• Disadvantages: It is a more expensive method and needs a he althcare professional to be placed under the skin.
  • Possible side effects: May cause irregular bleeding, skin blemishes, nausea, headache, and mood swings.

When and how to place the implant

The implant must be placed in the hospital by the gynecologist within the first 7 days of the menstrual cycle, or at any time during the cycle if it is certain that the woman is not pregnant.To place and remove the implant it is necessary to have a small surgery with local anesthesia that is applied to the arm, being normal in the first 3 days after the intervention to have pain or to have a small purple spot.

Learn more about the implant to prevent an unwanted pregnancy.

3. Intrauterine device (IUD)

The intrauterine device, known as the IUD, is a T-shaped plastic contraceptive method that is introduced into the uterus by the gynecologist and can remain for about 5 years while maintaining its effectiveness.

This contraceptive technique is very effective and does not cause discomfort, preventing pregnancy due to the action of copper or the release of hormones that make fertilization difficult.

  • Advantages: it is a method that does not interfere with the sexual act and is a good method for those who forget to take the pill every day and at the same time, as it can remain in the uterus for several years.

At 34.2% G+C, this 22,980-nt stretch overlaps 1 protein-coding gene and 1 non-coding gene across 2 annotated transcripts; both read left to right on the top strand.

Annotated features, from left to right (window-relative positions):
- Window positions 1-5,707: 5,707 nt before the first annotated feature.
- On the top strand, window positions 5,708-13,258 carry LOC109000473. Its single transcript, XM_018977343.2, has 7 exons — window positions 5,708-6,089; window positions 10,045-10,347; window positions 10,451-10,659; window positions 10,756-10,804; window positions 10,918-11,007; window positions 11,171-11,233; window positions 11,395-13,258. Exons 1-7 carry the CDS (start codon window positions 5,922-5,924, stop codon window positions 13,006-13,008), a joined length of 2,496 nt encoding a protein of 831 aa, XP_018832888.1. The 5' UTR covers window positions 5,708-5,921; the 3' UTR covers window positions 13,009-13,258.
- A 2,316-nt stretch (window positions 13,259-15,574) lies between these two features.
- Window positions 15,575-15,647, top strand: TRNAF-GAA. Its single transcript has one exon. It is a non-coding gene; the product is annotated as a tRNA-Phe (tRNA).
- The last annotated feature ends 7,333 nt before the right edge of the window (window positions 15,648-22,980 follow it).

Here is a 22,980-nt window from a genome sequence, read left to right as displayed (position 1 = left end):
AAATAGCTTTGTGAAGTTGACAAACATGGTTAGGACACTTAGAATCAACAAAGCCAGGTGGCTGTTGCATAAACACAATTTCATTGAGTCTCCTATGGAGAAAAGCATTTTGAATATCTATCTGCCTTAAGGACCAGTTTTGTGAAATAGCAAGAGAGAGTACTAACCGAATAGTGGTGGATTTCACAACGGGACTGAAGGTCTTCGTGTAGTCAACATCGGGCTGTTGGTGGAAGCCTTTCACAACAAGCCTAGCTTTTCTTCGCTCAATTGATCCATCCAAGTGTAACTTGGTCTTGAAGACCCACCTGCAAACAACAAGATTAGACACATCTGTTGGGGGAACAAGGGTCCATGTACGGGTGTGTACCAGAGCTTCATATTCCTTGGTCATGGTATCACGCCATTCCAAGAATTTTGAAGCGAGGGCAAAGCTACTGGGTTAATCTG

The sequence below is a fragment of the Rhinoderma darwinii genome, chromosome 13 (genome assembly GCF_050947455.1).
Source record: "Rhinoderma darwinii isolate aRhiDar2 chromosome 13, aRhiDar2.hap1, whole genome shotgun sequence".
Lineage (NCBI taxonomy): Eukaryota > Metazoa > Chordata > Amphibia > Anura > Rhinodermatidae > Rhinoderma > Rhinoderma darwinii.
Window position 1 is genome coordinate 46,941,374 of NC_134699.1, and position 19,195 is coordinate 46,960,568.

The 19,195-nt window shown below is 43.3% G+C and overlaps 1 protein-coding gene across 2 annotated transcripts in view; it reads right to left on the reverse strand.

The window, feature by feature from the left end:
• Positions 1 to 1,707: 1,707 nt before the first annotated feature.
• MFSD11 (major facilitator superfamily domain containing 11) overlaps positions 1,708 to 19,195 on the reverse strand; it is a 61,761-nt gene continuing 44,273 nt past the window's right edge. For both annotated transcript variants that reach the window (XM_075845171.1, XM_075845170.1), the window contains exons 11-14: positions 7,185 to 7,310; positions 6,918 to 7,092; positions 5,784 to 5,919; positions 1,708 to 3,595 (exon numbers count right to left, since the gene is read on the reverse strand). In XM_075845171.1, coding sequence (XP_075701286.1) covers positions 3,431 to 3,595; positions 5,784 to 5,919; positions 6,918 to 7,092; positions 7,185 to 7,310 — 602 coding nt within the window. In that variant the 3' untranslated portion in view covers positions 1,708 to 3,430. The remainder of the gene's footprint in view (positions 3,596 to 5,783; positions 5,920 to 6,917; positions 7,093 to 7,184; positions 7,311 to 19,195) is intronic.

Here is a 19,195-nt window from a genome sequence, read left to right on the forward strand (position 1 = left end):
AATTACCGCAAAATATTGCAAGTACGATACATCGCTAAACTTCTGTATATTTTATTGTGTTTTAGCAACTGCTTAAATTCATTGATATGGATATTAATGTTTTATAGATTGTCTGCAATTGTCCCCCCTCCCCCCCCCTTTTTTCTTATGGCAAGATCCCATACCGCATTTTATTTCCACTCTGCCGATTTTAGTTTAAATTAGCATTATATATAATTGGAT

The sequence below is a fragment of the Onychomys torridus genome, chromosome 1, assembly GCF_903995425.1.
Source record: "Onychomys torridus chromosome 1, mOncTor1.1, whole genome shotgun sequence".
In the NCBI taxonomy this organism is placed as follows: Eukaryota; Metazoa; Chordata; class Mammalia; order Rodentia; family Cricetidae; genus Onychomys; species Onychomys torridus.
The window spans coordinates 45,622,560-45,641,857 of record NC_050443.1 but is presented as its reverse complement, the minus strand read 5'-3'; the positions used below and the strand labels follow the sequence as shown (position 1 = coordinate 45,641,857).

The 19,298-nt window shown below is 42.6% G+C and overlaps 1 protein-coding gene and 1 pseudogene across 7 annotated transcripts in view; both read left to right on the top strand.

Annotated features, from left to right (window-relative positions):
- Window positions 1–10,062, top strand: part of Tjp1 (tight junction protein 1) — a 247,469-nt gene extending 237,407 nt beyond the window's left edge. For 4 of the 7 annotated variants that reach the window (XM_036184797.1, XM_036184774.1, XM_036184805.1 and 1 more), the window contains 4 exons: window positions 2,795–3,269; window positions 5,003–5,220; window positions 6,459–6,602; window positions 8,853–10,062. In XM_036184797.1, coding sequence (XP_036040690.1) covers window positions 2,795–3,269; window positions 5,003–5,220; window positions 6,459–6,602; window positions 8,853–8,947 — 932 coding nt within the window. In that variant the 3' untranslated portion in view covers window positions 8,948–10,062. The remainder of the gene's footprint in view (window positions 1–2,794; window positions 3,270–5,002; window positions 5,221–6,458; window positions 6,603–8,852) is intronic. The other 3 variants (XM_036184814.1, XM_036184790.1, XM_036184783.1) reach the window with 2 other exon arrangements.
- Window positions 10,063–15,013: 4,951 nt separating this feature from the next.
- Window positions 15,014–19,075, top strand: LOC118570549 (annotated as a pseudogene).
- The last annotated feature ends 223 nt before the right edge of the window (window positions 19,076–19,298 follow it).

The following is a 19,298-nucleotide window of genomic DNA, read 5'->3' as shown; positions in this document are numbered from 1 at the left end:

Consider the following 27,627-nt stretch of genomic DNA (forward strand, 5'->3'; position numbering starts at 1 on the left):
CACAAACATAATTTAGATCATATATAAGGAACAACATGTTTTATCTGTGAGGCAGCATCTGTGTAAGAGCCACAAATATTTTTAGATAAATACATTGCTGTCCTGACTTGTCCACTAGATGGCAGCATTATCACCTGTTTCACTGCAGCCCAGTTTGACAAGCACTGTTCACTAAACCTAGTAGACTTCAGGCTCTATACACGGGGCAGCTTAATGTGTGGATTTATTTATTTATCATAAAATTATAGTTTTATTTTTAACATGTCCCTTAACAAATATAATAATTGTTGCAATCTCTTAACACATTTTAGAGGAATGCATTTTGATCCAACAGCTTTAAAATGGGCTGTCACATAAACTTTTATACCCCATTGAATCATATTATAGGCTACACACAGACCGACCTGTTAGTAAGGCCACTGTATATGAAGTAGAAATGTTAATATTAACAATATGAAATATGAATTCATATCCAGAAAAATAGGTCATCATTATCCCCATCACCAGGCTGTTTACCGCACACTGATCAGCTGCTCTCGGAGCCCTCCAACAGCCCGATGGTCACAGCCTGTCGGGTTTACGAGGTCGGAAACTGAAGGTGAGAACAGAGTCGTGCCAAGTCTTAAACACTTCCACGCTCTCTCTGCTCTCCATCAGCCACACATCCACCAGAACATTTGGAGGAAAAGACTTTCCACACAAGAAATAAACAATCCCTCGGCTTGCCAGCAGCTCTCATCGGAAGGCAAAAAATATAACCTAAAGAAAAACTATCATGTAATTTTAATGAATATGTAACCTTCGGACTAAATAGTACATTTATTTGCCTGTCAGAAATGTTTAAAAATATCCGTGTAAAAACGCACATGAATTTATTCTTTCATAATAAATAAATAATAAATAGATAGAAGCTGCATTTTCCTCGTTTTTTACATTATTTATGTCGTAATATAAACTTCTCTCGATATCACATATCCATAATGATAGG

• Disadvantages: needs to be placed by a he althcare professional and in some cases can lead to anemia.
  • Possible side effects: may cause pain for a few days after placement, lead to minor blood loss in the following months, and may even increase the risk of vaginal infections.

See how the IUD prevents pregnancy.

4. Male and female condoms

Condoms are an excellent contraceptive method to prevent pregnancy, as well as being the only method that protects against the transmission of sexually transmitted diseases, such as AIDS or syphilis.

However, to be effective, it is necessary to put the condom correctly before each intimate contact, preventing direct contact between the penis and vagina, preventing sperm from reaching the uterus.

  • Advantages: they are generally cheap, easy to put on, do not cause any changes in the body and protect against sexually transmitted diseases.
  • Disadvantages: Some people may be allergic to condom material, which is usually latex. In addition, condoms can cause discomfort in some couples or tear during intimate contact, increasing the chances of becoming pregnant.
  • Possible side effects: in addition to the risk of allergy to the type of condom material, there are no side effects to condom use.

5. Vaginal diaphragm

The diaphragm is a rubber contraceptive method in the form of a ring that prevents sperm from entering the uterus, preventing fertilization of the egg. The diaphragm can be used several times for about 2 years, so after using it should be washed and stored in a clean place.

  • Advantages: does not interfere with intimate contact and can be inserted up to 24 hours before intercourse. In addition, it also reduces the risk of pelvic inflammatory disease.
  • Disadvantages: needs to be put on up to 30 minutes before intimate contact and removed 12 hours after intercourse, and must be repeated every time you have intimate contact, otherwise is not effective.
  • Possible side effects: There are no side effects associated with using the vaginal diaphragm.

Better understand what the diaphragm is and how to place it.

6. Vaginal ring